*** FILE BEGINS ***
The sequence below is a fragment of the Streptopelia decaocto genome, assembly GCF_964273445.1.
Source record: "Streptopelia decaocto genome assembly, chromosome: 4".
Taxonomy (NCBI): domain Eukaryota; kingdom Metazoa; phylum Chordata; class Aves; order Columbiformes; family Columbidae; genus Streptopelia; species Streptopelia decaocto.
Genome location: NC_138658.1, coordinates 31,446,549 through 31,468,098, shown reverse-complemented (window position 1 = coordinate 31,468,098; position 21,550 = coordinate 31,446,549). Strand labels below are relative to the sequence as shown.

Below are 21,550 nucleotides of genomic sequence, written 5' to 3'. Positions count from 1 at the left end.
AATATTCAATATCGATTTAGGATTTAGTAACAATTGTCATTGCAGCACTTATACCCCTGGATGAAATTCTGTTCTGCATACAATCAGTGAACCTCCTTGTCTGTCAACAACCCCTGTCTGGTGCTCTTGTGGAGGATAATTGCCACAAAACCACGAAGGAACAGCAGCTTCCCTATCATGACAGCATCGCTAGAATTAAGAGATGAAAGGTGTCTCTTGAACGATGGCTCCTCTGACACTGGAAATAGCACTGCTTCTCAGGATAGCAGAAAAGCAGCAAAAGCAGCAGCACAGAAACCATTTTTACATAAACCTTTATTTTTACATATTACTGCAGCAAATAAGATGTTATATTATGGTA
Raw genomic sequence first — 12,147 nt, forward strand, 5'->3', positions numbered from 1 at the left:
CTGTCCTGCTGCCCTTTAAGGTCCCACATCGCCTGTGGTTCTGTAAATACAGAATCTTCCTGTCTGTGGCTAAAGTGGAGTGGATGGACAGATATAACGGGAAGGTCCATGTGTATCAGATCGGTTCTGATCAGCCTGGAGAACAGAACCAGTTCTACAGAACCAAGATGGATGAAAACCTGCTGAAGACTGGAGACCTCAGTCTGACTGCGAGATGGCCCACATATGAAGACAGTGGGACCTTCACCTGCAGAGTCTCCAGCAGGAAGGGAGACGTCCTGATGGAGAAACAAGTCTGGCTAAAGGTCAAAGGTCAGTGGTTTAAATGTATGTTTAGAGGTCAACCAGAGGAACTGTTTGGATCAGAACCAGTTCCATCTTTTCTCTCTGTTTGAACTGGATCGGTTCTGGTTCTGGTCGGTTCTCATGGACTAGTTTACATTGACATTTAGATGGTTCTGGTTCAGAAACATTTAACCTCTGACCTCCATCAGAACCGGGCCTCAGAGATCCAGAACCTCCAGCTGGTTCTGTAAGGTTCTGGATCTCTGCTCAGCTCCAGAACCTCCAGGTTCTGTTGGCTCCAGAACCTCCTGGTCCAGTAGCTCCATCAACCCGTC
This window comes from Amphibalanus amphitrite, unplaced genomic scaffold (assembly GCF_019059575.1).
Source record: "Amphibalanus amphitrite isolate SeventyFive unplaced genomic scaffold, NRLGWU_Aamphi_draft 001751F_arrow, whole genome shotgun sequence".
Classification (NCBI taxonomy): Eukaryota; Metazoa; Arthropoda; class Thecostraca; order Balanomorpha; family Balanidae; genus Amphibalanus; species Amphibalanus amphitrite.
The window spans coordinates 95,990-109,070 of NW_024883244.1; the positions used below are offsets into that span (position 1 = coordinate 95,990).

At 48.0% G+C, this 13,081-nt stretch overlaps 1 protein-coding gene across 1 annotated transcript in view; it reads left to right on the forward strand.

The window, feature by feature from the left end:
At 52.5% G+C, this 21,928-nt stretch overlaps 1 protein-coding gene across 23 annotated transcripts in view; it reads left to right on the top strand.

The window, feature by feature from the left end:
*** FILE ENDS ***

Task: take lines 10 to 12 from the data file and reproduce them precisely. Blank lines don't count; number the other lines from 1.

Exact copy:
Source record: "Amphibalanus amphitrite isolate SeventyFive unplaced genomic scaffold, NRLGWU_Aamphi_draft 001751F_arrow, whole genome shotgun sequence".
Classification (NCBI taxonomy): Eukaryota; Metazoa; Arthropoda; class Thecostraca; order Balanomorpha; family Balanidae; genus Amphibalanus; species Amphibalanus amphitrite.
The window spans coordinates 95,990-109,070 of NW_024883244.1; the positions used below are offsets into that span (position 1 = coordinate 95,990).